Making video is a four step process:
- What is the idea you’re trying to get across?
- Who is the audience?
- What do you want the audience to see and hear and in what order?
- This is where you write a script, or at least make an outline, and draw a storyboard if necessary.
- Where and when can you shoot?
- What equipment (camera, tripod, microphone, lights), props, and people (on-camera talent, camera operator) do you need?
- How will you get the footage off the camera and onto the editing computer?
- There are several video recording formats, not all of which are compatible with all computers and editing software. For example:
- Some cameras record on MiniDV tape - which only captures over a firewire port – which not all computers have. There are Express 34 cards that can be installed in some laptops to provide a firewire port. Most MiniDV cameras record in standard definition (720x480 pixels) but some can record in a high definition format (HDV 1280x720 pixels).
- Some cameras record on SD cards. Sometimes they record in .mov file format, or .mp4 file format – which can usually just be dragged off the card and onto the computer, or in AVCHD format – which is actually a .mts file format which cannot just be dragged onto the computer – you must drag the entire AVCHD folder to the computer, or import from the camera or SD card from within the editing software. To be safe you should shoot a minute of test footage using the camera and make sure you can get it onto the computer and into your editing software before you proceed.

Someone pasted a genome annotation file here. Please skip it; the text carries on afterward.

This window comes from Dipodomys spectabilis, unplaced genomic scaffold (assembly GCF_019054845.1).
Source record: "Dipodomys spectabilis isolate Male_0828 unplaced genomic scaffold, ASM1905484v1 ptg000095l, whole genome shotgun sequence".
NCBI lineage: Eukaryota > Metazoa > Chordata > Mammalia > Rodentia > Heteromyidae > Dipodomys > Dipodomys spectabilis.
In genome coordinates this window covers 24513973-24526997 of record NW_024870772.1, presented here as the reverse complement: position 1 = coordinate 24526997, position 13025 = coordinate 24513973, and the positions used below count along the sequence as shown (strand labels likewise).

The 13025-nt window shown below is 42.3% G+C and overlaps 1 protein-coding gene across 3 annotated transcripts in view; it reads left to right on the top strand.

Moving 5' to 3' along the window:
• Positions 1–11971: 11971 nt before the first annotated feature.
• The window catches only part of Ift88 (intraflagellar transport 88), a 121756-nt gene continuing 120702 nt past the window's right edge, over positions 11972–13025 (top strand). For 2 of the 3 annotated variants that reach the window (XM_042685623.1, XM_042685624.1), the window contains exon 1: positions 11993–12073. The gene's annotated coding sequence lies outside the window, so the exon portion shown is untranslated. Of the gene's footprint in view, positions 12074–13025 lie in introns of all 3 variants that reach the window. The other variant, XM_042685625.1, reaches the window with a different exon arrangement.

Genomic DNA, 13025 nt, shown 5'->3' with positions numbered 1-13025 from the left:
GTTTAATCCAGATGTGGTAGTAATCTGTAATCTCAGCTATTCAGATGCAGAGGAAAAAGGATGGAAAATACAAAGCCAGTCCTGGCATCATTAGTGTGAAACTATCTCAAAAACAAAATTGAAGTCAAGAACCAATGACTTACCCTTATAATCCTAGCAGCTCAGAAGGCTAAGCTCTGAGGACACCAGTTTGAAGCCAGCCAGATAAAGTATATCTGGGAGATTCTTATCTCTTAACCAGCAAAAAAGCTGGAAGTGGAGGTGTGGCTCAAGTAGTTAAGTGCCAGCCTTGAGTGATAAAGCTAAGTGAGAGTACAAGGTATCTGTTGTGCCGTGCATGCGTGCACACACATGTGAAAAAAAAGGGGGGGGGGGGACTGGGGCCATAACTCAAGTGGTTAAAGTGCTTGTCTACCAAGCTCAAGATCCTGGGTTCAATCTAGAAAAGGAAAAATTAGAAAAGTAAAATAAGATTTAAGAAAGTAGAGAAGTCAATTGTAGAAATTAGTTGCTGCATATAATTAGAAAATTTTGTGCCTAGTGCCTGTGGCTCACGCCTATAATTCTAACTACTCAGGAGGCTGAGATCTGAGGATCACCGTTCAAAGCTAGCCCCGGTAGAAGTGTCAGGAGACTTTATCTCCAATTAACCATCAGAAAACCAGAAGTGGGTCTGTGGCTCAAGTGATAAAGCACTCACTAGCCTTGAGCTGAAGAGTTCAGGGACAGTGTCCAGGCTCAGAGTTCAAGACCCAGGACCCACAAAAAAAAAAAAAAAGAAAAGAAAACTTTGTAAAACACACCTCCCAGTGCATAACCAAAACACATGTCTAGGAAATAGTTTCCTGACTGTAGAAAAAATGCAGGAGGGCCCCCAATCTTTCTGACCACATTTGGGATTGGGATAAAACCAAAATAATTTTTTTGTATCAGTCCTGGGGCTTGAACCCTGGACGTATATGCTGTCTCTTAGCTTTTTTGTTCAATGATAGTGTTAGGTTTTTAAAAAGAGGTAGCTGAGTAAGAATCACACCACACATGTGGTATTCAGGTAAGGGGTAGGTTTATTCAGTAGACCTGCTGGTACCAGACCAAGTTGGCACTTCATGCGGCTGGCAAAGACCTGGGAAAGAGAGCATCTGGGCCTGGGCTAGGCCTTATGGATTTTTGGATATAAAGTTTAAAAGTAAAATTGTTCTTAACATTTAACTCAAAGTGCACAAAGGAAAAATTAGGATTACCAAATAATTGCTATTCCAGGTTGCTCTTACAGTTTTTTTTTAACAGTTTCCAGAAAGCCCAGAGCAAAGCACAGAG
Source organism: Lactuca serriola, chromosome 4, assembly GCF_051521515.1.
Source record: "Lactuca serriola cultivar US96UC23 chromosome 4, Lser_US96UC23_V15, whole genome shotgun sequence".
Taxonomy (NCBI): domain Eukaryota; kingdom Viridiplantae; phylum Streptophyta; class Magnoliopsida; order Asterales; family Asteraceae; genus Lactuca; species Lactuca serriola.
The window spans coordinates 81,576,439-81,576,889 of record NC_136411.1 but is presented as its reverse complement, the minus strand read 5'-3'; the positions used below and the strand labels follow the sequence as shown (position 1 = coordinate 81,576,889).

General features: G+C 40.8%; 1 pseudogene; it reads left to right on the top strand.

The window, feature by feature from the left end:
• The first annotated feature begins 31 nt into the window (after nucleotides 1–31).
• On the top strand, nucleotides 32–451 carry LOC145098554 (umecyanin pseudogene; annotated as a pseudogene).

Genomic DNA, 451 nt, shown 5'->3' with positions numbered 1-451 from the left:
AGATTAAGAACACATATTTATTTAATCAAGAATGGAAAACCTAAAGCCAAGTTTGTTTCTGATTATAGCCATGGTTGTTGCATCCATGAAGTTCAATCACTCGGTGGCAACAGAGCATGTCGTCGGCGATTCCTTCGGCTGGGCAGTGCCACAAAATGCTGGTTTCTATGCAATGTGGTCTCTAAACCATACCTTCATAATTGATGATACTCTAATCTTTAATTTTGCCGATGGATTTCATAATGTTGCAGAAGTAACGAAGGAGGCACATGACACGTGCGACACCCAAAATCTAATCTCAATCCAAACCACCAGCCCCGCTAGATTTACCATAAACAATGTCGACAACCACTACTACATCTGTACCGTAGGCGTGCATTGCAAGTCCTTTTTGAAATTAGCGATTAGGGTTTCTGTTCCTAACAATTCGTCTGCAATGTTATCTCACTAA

- Are you shooting in order, or out of sequence.
- If you shoot out of sequence you need a system to keep track of what’s been shot and which take was the best. Checkmarks on a script or outline are usually good enough.
- How will you get good sound?
- Sometimes the on-camera microphone is good enough, sometimes you need to plug in an external mic (and headphones to make sure the mic is working).
- Do you need additional lighting?
- What software will you use to edit?
- Movie Maker on a Windows computer or iMovie on a Mac are good starting points. Adobe Premiere Pro and Final Cut Pro have more sophisticated features.
- On what computer?
- Can you get the footage off the camera and onto this computer?
- Do you need to create titles, graphics, animation?
- Can you do this within the editing software or do you need to use some other program?
- Do you want to add music?
- In what format do you need to export the finished product so you can get it to your audience?
- For example:
- YouTube specs for standard definition video upload are:
- Video: .mp4 format using the H.264 codec, 480x360p resolution at 1000kbps
- Audio: AAC format at 48khz at 128kbps
- YouTube specs for high definition video upload are:
- Video: .mp4 format using the H.264 codec, 1280x720p resolution at 5000kbps
- Audio: AAC format at 48khz at 384kbps
- Fortunately most editing software has export presets you can choose from. In the newest version of Movie Maker, when you go to save your movie, there’s a YouTube option under Website settings.
Shoot 1 minute of footage, get it onto a computer, and export it in a suitable file format for uploading to YouTube.